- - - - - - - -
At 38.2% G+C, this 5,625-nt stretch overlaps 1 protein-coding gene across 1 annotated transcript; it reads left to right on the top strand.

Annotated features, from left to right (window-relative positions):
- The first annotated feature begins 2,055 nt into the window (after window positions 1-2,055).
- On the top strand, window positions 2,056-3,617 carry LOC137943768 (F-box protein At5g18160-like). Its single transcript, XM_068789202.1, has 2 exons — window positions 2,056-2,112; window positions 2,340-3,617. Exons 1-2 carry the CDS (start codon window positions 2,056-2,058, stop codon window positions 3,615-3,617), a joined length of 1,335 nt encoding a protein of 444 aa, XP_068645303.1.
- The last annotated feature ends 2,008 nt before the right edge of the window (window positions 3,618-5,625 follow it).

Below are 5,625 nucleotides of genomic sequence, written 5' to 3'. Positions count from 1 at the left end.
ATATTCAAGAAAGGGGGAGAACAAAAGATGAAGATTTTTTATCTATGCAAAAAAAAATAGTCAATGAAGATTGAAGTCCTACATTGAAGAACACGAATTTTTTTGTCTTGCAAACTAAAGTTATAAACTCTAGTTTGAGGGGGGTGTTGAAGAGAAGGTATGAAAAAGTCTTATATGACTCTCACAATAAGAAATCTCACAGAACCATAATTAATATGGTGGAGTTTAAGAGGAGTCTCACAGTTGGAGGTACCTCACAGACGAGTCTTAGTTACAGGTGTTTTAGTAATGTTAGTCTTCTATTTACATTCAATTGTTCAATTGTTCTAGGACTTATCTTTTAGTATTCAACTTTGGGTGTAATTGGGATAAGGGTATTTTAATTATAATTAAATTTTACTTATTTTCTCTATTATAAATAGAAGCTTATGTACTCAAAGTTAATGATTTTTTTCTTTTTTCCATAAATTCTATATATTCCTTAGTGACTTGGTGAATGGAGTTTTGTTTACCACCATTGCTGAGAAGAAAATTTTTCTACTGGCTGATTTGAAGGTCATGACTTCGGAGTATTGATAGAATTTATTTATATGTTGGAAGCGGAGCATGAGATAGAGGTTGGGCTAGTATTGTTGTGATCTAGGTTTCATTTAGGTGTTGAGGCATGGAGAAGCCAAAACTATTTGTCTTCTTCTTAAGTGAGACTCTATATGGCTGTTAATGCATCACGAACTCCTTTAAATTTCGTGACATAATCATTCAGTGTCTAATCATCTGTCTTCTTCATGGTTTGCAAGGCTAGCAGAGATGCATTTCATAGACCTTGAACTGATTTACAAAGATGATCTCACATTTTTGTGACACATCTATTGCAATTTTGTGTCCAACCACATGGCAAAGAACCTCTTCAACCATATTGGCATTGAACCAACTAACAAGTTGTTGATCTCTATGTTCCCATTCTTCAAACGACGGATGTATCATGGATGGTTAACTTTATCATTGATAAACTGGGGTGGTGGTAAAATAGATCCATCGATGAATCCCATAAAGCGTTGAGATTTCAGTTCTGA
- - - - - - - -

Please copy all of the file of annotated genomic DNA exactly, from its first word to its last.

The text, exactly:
At 38.2% G+C, this 5,625-nt stretch overlaps 1 protein-coding gene across 1 annotated transcript; it reads left to right on the top strand.

Annotated features, from left to right (window-relative positions):
- The first annotated feature begins 2,055 nt into the window (after window positions 1-2,055).
- On the top strand, window positions 2,056-3,617 carry LOC137943768 (F-box protein At5g18160-like). Its single transcript, XM_068789202.1, has 2 exons — window positions 2,056-2,112; window positions 2,340-3,617. Exons 1-2 carry the CDS (start codon window positions 2,056-2,058, stop codon window positions 3,615-3,617), a joined length of 1,335 nt encoding a protein of 444 aa, XP_068645303.1.
- The last annotated feature ends 2,008 nt before the right edge of the window (window positions 3,618-5,625 follow it).

Below are 5,625 nucleotides of genomic sequence, written 5' to 3'. Positions count from 1 at the left end.
ATATTCAAGAAAGGGGGAGAACAAAAGATGAAGATTTTTTATCTATGCAAAAAAAAATAGTCAATGAAGATTGAAGTCCTACATTGAAGAACACGAATTTTTTTGTCTTGCAAACTAAAGTTATAAACTCTAGTTTGAGGGGGGTGTTGAAGAGAAGGTATGAAAAAGTCTTATATGACTCTCACAATAAGAAATCTCACAGAACCATAATTAATATGGTGGAGTTTAAGAGGAGTCTCACAGTTGGAGGTACCTCACAGACGAGTCTTAGTTACAGGTGTTTTAGTAATGTTAGTCTTCTATTTACATTCAATTGTTCAATTGTTCTAGGACTTATCTTTTAGTATTCAACTTTGGGTGTAATTGGGATAAGGGTATTTTAATTATAATTAAATTTTACTTATTTTCTCTATTATAAATAGAAGCTTATGTACTCAAAGTTAATGATTTTTTTCTTTTTTCCATAAATTCTATATATTCCTTAGTGACTTGGTGAATGGAGTTTTGTTTACCACCATTGCTGAGAAGAAAATTTTTCTACTGGCTGATTTGAAGGTCATGACTTCGGAGTATTGATAGAATTTATTTATATGTTGGAAGCGGAGCATGAGATAGAGGTTGGGCTAGTATTGTTGTGATCTAGGTTTCATTTAGGTGTTGAGGCATGGAGAAGCCAAAACTATTTGTCTTCTTCTTAAGTGAGACTCTATATGGCTGTTAATGCATCACGAACTCCTTTAAATTTCGTGACATAATCATTCAGTGTCTAATCATCTGTCTTCTTCATGGTTTGCAAGGCTAGCAGAGATGCATTTCATAGACCTTGAACTGATTTACAAAGATGATCTCACATTTTTGTGACACATCTATTGCAATTTTGTGTCCAACCACATGGCAAAGAACCTCTTCAACCATATTGGCATTGAACCAACTAACAAGTTGTTGATCTCTATGTTCCCATTCTTCAAACGACGGATGTATCATGGATGGTTAACTTTATCATTGATAAACTGGGGTGGTGGTAAAATAGATCCATCGATGAATCCCATAAAGCGTTGAGATTTCAGTTCTGA